Local baby considered medical mystery


A medical mystery as Bakersfield parents search for a diagnosis and treatment for their baby, but still have no definitive word what’s wrong with him.

Baby Nathan was born full term last fall, weighing just two pounds, but before he was born, doctors had already began to notice he was small. 

They had Pamela Aguirre visit a specialist during the end of her second trimester. That’s when it was confirmed, Nathan was not growing normally.

“I prepared myself for him being small, I prepared myself for the dwarfism, for whatever came my way,” said Aguirre.

He wasn’t premature, so Nathan’s size confused physicians. He’s been in the hospital for observation since he was born. Nathan needs to gain weight to be discharged.

In the following weeks he gained three pounds, then topping five pounds, Nathan was finally ready to be discharged, until the seizures started.

“He cries with so much pain, like if something is bothering him, and it gets to the point where he cries so much and it’s so painful that he actually stops breathing for like 15 seconds,” said Armando Martinez, Nathan’s father. “He turns gray, veins pop out. It’s horrible. It’s horrible.”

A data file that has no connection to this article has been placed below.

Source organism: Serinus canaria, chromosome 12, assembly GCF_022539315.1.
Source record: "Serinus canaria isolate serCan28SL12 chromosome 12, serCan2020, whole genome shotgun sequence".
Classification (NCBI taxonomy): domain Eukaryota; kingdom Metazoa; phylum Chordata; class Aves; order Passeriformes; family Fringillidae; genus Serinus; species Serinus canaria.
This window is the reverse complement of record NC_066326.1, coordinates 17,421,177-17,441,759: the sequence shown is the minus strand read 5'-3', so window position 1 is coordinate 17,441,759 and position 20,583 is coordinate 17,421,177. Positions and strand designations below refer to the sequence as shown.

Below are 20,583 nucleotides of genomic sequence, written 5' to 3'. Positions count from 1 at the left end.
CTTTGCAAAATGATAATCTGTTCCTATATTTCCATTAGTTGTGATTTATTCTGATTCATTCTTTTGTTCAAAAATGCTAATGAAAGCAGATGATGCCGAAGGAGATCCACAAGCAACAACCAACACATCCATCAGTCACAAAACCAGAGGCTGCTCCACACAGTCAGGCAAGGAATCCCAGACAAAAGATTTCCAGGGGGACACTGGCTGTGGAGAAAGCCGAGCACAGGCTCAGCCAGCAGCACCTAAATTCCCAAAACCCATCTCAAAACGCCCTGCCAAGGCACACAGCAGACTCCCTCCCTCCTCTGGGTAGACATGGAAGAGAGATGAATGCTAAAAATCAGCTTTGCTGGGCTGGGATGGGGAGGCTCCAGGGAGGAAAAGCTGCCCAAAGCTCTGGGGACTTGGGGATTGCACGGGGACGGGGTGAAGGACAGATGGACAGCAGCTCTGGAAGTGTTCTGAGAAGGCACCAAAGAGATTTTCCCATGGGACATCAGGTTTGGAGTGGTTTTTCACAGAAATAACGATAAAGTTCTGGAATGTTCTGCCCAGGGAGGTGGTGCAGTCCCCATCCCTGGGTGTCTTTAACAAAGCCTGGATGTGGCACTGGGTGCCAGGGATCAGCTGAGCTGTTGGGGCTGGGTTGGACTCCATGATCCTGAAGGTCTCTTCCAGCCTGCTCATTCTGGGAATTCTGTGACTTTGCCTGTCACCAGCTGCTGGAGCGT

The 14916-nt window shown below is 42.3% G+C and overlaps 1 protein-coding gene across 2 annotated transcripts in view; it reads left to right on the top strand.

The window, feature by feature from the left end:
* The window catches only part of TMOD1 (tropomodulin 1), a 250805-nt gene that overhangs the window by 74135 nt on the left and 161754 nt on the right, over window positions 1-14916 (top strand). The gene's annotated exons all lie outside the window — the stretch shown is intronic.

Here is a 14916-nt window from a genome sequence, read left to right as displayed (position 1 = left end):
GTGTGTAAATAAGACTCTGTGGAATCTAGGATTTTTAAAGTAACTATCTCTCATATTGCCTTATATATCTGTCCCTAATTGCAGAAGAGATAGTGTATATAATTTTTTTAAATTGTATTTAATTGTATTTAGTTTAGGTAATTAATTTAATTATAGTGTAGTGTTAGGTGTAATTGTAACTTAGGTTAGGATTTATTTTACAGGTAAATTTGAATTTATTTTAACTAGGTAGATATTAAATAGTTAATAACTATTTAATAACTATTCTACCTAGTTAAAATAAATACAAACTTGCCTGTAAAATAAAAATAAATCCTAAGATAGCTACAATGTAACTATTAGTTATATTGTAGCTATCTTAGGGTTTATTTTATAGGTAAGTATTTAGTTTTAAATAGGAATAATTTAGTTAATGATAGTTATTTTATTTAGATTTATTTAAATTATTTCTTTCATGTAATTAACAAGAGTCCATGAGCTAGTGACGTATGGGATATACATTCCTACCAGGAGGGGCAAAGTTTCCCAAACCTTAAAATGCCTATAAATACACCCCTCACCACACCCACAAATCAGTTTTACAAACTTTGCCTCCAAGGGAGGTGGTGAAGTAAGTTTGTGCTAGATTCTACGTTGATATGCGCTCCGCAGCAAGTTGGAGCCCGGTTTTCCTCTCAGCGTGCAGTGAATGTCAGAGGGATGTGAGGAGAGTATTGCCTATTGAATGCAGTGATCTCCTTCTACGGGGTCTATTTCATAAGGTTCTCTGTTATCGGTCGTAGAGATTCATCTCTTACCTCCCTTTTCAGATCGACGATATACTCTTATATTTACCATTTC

Nathan was transferred to Valley Children’s Hospital in Madera. Doctors there still haven’t figure out what’s causing his symptoms.

The medical staff reached out to Rady’s Children’s Hospital in San Diego for genomic testing, which helps identify illnesses in newborns.

By studying Nathan’s DNA, they were able to find that he has an extra chromosome, which an unusual diagnosis because.

“It’s rare, he’s the 8th person in the world to have something similar to what they’re saying and that’s all they know for right now,” said Aguirre.

Nathan’s food intake has also suffered.

“He has the interest to eat, but he won’t, “ said Aguirre. “He gags, he has that reflex, so the nurse just thinks that it just may go downhill from here, but we don’t know.”

Nathan will remain in the hospital for additional testing. the goal is to try and control his seizures and eating.

“He can be fine this week and next week it’s another thing,” said Martinez. “That’s where we’re at right now.”

For the first three months of this little boy’s life, his parents continue the journey from Madera to Bakersfield to comfort Nathan at his beside and still care for his 10-year-old brother, who is autistic, here in Bakersfield.
Nathan’s parents remain hopeful that someone will figure out how to help their baby, but for now, it remains a medical mystery.
There is a gofundme account for the family to help with expenses. You can find the page under “Baby Nathan’s NICU Fund

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